Kitchen Counter Options For Your Next Custom Built Home

Kitchen Counter Options For Your Next Custom Built Home

Greg:    Welcome to this edition of the Louisville Custom Home Builder podcast series, brought to you by Louisville’s leading luxury construction team, Artisan Signature Homes. I’m Greg, your host and for today’s episode, we are joined by Louisville’s best-known and most-accomplished custom and luxury home builder, Jason Black. Jason, always nice to see you.

Jason:    Greg, it’s good to have you back.

Greg:    Thank you, sir. I’m excited to talk about kitchens today. I love hanging out in kitchens, so I’m hoping you can help me figure out countertops and if there is a best surface or if it depends on what I want to do with it, but can we talk about kitchen countertops?

Jason:    Well, it’s a pretty hard topic.

Greg:    Ba-doom-doom.

Jason:    If you’d like to, let’s talk different surfaces. It’s really a nice way to finish off a beautiful kitchen and there are a lot of options out there these days for homeowners.

Greg:    I would imagine so. I know when I’m talking to people, it seems people are divided in a couple camps. Some people pick the countertop first and then go cabinets. Other people are like, “I’m going to pick my cabinets and go countertops.” I think I’m in the countertop-first department. I know that a lot of people design their whole kitchen, I’m sure, around the countertop and go from there.

Jason:    That’s right, that’s right. I do it both ways. We build a fair amount of spec homes and custom homes and sometimes will get the countertop first, sometimes we’ll get the cabinets first. Right now with the trend being white cabinets, the cabinets are coming first and the lighter-color granites and marbles and quartz products are becoming more and more popular right now.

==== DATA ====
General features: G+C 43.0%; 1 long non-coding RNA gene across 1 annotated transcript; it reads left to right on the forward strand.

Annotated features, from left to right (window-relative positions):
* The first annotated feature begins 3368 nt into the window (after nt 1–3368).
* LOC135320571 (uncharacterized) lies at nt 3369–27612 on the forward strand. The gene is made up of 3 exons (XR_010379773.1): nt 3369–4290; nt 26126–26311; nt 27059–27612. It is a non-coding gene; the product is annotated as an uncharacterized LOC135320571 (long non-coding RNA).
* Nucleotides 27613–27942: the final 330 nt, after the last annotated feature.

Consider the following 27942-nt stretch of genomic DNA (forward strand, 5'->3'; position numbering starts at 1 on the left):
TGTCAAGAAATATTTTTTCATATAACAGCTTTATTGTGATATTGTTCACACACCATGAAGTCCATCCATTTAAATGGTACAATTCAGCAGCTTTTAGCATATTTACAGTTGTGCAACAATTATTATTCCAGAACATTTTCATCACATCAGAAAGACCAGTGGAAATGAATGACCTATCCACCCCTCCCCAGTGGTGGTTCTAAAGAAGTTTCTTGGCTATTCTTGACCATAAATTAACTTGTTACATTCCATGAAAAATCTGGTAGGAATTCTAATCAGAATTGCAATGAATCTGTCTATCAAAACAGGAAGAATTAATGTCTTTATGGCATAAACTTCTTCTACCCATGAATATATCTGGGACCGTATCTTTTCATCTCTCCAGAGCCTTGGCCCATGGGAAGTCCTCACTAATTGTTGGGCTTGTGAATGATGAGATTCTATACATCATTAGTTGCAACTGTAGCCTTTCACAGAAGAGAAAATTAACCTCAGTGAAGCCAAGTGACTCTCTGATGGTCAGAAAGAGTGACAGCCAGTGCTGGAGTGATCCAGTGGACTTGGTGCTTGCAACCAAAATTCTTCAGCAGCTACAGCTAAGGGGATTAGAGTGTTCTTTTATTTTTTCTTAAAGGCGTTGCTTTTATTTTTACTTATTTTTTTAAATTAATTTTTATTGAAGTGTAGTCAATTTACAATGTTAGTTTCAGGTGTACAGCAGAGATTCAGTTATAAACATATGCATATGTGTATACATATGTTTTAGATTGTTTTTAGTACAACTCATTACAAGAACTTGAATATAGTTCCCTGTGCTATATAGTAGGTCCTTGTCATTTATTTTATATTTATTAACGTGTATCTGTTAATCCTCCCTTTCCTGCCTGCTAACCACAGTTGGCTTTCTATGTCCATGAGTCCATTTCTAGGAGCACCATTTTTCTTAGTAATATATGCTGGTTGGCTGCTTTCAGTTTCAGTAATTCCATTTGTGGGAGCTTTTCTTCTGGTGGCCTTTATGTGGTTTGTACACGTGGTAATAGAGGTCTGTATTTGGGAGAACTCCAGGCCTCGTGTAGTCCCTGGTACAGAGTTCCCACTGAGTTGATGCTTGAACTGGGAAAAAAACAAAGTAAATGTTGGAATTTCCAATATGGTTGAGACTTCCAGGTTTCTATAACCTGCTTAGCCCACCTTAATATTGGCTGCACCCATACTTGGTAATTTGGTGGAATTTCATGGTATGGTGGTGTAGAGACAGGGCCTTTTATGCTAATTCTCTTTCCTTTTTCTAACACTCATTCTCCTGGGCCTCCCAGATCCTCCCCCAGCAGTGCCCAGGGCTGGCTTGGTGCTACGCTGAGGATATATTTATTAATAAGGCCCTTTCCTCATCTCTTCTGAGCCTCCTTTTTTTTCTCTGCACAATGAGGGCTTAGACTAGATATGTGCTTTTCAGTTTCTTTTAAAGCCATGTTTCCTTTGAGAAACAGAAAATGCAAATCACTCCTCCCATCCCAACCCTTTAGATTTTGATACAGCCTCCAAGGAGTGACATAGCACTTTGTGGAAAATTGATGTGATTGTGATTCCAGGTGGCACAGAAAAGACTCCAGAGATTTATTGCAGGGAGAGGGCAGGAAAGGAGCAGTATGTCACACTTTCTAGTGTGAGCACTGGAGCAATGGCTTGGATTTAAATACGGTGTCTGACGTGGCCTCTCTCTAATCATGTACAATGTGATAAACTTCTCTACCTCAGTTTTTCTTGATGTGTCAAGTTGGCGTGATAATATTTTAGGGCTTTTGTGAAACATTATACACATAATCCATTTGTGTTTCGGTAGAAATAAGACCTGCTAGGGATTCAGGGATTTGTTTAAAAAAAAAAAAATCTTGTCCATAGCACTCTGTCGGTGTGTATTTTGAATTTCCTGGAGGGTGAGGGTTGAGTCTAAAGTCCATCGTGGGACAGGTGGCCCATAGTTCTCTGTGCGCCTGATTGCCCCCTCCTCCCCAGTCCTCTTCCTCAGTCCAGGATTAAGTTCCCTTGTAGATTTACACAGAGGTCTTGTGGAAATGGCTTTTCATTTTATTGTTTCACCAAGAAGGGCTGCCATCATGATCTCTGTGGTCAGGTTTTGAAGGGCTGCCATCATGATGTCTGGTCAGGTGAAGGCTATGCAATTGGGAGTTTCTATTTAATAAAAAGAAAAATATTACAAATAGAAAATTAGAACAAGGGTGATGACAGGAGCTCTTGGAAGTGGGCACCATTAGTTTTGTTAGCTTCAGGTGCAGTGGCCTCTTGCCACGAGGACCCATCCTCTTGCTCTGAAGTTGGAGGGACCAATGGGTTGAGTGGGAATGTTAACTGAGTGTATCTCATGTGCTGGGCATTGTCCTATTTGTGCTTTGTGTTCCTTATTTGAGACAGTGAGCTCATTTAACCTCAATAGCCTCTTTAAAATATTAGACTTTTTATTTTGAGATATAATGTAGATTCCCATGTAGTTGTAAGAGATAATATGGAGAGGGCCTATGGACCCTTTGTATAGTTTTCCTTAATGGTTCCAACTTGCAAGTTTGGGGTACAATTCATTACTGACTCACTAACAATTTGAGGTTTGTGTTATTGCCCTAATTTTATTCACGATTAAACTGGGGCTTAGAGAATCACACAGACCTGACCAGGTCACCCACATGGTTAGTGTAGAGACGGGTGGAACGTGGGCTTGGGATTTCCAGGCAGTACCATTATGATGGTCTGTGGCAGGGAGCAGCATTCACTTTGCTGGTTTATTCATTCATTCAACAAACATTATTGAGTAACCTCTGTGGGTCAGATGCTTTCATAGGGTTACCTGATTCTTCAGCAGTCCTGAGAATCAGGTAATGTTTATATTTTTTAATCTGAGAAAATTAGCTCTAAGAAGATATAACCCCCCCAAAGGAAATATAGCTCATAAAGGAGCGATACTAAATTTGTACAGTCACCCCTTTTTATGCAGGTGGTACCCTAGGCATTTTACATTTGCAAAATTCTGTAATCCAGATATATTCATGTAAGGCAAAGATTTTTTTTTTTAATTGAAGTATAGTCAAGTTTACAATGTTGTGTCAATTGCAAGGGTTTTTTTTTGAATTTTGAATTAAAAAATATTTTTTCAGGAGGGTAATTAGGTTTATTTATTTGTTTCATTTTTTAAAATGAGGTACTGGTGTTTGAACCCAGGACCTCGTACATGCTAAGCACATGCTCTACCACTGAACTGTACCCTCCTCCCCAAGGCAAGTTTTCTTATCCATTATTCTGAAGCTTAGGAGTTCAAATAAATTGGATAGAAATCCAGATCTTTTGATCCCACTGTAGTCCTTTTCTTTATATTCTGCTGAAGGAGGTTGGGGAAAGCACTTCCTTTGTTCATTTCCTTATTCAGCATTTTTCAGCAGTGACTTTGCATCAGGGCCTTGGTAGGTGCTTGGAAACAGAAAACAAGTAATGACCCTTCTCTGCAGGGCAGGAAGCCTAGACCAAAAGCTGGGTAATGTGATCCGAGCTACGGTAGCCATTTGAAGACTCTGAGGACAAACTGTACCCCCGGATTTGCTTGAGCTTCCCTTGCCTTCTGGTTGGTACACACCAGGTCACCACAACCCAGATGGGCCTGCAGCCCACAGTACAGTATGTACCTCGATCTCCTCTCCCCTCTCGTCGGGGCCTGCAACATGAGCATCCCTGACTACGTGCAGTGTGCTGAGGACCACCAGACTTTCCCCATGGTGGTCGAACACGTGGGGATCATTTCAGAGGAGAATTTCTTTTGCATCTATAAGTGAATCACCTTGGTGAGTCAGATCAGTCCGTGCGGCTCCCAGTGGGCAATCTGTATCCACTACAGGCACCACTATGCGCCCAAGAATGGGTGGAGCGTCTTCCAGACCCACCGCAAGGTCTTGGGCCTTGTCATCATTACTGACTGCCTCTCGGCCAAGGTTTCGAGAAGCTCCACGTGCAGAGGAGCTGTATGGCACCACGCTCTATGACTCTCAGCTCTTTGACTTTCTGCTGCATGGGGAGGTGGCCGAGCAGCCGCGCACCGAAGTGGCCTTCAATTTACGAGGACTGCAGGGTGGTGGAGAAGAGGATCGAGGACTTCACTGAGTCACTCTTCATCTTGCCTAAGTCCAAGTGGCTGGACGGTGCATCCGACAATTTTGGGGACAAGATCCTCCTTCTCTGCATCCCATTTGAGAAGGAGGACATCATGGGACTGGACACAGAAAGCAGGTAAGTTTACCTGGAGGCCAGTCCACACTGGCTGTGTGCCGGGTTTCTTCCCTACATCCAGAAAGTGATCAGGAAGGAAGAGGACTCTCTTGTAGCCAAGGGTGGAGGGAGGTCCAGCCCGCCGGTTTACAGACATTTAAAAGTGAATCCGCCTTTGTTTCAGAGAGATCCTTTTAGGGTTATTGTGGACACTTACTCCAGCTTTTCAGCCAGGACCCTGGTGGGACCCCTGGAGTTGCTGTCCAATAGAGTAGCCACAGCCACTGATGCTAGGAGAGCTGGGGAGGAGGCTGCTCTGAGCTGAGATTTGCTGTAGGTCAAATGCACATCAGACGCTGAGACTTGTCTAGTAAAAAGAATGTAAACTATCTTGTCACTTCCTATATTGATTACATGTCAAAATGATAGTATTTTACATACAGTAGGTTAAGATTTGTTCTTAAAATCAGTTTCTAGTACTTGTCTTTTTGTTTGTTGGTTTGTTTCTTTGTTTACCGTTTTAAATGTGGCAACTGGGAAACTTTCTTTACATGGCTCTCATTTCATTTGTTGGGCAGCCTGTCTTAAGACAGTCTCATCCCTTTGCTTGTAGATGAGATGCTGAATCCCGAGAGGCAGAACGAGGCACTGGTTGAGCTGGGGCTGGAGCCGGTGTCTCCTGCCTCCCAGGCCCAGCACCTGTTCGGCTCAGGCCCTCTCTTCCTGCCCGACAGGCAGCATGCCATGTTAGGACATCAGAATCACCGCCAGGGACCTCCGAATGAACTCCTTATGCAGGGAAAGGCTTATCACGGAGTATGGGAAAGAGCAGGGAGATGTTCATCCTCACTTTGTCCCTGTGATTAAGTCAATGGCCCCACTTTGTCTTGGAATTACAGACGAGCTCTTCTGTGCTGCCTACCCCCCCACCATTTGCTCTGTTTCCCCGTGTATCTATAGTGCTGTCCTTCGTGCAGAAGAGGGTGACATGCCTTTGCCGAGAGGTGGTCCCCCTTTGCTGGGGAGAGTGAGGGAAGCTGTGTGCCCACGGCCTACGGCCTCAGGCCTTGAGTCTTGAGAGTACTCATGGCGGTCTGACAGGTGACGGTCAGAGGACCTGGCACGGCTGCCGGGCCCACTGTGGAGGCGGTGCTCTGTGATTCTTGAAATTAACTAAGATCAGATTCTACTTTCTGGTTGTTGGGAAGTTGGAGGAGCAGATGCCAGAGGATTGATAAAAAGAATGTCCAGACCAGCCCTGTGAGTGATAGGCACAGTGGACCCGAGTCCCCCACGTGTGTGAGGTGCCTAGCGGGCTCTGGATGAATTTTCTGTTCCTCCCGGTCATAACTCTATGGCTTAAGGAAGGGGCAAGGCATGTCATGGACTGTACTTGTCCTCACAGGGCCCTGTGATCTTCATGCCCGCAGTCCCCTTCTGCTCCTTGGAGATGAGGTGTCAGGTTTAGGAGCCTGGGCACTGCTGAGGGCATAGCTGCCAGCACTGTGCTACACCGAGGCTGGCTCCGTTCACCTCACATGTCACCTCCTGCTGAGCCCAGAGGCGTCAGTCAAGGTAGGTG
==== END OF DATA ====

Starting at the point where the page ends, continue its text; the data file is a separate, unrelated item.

Greg:    Is there one that’s better than another, the material, or does it really depend on what people do in the kitchen: how often they cook, are they putting hot pans on there?

Jason:    Yeah, I think it depends. There’s some big differences, so I guess a couple of the main countertop surfaces are you have granite, which is a natural stone. You have marble, which is natural. Then you have a product called quartz, which is a man-made product. Maybe we’ll talk a little bit about quartz first and some of its advantages.

It’s one of the strongest materials on the planet. It’s stronger, more flexible than granite, which makes it easier to work with during fabrication and installation. We’ve had times where we’ve had some delicate granite or marble that’s cracked or crumbled during install progress. You know, time you cut the sinks out and whatnot, you get some weak points. That’s an advantage to the quartz.

Greg:    Can I ask you a question about quartz?

Jason:    Yeah.

Greg:    I’m raising my hand. I’m a little confused. I thought quartz was a natural product. Are you saying that there is a natural quartz, but when people talk about quartz countertops, that’s sort of a man-made combo or a man-made substance that might have some natural quartz in it?

Jason:    That’s exactly right.

Greg:    Okay. There aren’t big slabs of quartz, the mineral, laying around that you mine the same way you would limestone, and so it has to be fabricated.

Jason:    That’s right. I think almost 90% of quartz is natural and then maybe 10% is resin. Sometimes that’s why people still refer to quartz as natural stone. It’s not as natural as granite.

Greg:    Okay.

Jason:    Most fabricators create quartz countertops and do it the same way as they do with granite. They still cut it and form it the same way. Anyway, we were talking about the strength of quartz. It makes it very durable. It’s not indestructible, but there really is no product as durable as the quartz. One of the things, some people who are maybe germaphobes or don’t like to seal their granite, quartz is a good option for them because it’s a non-porous and, again, it doesn’t require any sealing. It’s a huge benefit because you don’t have to worry about bacteria and other germs growing in any nooks and crannies.

Bottom line is quartz is incredibly easy to clean and maintain. They’re stain-resistant. Dropping a glass of wine or leaving water on there just simply requires a damp cloth to clean it. Those are some pretty nice advantages. If you’re thinking about marble or stone, a lot of people freak out immediately. They’re like, “What if I spill wine or my kids are messy? I don’t want to have to have a wine glass spot on the countertop for years to come.”